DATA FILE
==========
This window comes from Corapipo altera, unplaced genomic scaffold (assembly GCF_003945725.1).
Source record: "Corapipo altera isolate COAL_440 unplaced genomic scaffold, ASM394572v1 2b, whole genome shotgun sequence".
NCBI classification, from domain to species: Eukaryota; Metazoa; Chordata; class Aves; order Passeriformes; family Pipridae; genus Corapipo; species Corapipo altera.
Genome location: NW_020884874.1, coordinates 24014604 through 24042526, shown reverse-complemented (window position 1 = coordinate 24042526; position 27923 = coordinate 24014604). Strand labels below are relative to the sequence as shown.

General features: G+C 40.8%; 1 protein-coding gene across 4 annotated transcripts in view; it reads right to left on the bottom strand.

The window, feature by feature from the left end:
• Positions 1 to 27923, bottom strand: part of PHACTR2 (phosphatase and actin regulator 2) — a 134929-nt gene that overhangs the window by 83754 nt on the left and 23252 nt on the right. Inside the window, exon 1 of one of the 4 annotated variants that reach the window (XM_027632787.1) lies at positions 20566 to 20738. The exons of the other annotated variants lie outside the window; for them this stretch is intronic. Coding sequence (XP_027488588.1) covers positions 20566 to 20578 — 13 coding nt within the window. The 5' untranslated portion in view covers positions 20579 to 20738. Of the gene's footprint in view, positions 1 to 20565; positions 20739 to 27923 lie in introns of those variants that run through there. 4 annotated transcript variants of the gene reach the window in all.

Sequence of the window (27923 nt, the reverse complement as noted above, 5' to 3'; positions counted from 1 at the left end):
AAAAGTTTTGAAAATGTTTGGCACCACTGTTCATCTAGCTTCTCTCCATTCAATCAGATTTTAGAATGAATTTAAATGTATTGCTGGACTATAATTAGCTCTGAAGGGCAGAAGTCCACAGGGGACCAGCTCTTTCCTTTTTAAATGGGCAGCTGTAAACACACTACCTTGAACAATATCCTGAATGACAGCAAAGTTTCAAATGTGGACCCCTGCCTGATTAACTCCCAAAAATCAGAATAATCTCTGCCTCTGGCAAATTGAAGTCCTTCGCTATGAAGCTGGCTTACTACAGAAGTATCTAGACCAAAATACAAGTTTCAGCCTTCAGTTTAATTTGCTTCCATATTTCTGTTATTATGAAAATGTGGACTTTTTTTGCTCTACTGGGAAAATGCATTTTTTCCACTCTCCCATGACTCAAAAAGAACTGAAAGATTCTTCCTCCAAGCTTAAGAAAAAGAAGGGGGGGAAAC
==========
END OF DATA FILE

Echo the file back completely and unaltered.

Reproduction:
This window comes from Corapipo altera, unplaced genomic scaffold (assembly GCF_003945725.1).
Source record: "Corapipo altera isolate COAL_440 unplaced genomic scaffold, ASM394572v1 2b, whole genome shotgun sequence".
NCBI classification, from domain to species: Eukaryota; Metazoa; Chordata; class Aves; order Passeriformes; family Pipridae; genus Corapipo; species Corapipo altera.
Genome location: NW_020884874.1, coordinates 24014604 through 24042526, shown reverse-complemented (window position 1 = coordinate 24042526; position 27923 = coordinate 24014604). Strand labels below are relative to the sequence as shown.

General features: G+C 40.8%; 1 protein-coding gene across 4 annotated transcripts in view; it reads right to left on the bottom strand.

The window, feature by feature from the left end:
• Positions 1 to 27923, bottom strand: part of PHACTR2 (phosphatase and actin regulator 2) — a 134929-nt gene that overhangs the window by 83754 nt on the left and 23252 nt on the right. Inside the window, exon 1 of one of the 4 annotated variants that reach the window (XM_027632787.1) lies at positions 20566 to 20738. The exons of the other annotated variants lie outside the window; for them this stretch is intronic. Coding sequence (XP_027488588.1) covers positions 20566 to 20578 — 13 coding nt within the window. The 5' untranslated portion in view covers positions 20579 to 20738. Of the gene's footprint in view, positions 1 to 20565; positions 20739 to 27923 lie in introns of those variants that run through there. 4 annotated transcript variants of the gene reach the window in all.

Sequence of the window (27923 nt, the reverse complement as noted above, 5' to 3'; positions counted from 1 at the left end):
AAAAGTTTTGAAAATGTTTGGCACCACTGTTCATCTAGCTTCTCTCCATTCAATCAGATTTTAGAATGAATTTAAATGTATTGCTGGACTATAATTAGCTCTGAAGGGCAGAAGTCCACAGGGGACCAGCTCTTTCCTTTTTAAATGGGCAGCTGTAAACACACTACCTTGAACAATATCCTGAATGACAGCAAAGTTTCAAATGTGGACCCCTGCCTGATTAACTCCCAAAAATCAGAATAATCTCTGCCTCTGGCAAATTGAAGTCCTTCGCTATGAAGCTGGCTTACTACAGAAGTATCTAGACCAAAATACAAGTTTCAGCCTTCAGTTTAATTTGCTTCCATATTTCTGTTATTATGAAAATGTGGACTTTTTTTGCTCTACTGGGAAAATGCATTTTTTCCACTCTCCCATGACTCAAAAAGAACTGAAAGATTCTTCCTCCAAGCTTAAGAAAAAGAAGGGGGGGAAAC